The thick and toxic gray smoke that filled the city, raising the level of pollution to “more severe”, led the local government to approve the decision of the Environmental Pollution Prevention and Control Authority to adopt a series of measures to relieve the situation.
In a meeting attended by Prime Minister Arvind Kejriwal and Lieutenant Governor Anil Baijal, the environmental authorities proposed the implementation of the Action Plan, stating the necessity to take measures that are listed in the most severe category.
City authorities rushed to face the extraordinary situation as hospitals recorded an increase in the number of patients complaining of respiratory problems, reminiscent of the ‘Great Smog of London in 1952’. The average air quality index throughout the day had a score of 478 on a scale of 500, indicating severe levels of contamination.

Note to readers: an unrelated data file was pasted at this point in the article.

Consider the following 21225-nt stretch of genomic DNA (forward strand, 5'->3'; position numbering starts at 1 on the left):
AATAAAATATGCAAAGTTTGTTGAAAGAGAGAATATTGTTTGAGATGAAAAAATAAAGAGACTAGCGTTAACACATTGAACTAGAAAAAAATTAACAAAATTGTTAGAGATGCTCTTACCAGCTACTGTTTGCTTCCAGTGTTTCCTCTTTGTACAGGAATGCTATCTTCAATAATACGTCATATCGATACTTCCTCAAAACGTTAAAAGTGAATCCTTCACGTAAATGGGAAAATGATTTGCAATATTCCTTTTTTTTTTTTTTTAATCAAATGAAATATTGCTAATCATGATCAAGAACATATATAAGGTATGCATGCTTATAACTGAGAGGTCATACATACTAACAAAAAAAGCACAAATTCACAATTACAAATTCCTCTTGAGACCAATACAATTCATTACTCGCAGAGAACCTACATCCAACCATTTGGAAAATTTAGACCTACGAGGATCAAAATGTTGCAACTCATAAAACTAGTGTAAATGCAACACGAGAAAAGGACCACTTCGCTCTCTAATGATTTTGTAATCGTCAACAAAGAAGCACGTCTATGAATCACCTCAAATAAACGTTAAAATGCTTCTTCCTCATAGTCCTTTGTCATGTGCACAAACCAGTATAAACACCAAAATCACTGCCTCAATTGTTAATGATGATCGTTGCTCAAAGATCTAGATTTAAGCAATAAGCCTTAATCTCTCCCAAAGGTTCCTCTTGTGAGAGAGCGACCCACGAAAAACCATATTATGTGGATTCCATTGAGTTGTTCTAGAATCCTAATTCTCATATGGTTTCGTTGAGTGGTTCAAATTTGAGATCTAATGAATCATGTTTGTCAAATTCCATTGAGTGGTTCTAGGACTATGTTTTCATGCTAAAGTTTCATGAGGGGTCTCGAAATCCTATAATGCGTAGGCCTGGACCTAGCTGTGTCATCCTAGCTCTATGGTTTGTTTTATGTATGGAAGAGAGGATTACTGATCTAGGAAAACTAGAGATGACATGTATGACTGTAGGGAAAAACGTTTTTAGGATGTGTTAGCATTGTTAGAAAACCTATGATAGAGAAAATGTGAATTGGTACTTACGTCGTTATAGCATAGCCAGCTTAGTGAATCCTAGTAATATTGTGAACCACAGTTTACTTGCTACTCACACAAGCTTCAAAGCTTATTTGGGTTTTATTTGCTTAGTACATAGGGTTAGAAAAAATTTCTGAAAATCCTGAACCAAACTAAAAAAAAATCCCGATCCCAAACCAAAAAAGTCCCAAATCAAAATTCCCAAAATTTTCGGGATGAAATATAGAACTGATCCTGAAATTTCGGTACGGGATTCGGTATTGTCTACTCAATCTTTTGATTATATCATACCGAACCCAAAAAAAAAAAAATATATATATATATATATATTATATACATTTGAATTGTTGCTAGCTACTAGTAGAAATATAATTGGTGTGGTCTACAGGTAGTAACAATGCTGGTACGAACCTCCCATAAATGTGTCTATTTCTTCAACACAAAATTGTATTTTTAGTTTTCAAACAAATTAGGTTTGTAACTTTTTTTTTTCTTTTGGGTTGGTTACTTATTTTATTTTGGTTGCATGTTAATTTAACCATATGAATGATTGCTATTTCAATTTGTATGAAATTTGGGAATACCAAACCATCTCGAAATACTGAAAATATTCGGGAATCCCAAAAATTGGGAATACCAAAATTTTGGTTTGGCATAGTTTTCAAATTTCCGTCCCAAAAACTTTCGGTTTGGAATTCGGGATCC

The Environmental Pollution Control Authority (EPCA), assisted by the task force, is saddled with the task of identifying the particulate matter levels in each and every state. Proper analysis is then done to ascertain the concentration levels. If or when it is confirmed that specified limits have been reached, the EPCA dishes out orders to relevant departments, which may include the likes of transport, public works etc, to begin working to control the pollution.
In advance, these relevant departments are briefed and given various tasks to perform for each level of pollution. These tasks are to be carried out upon notification in a bid to bring the pollution level down at an early stage.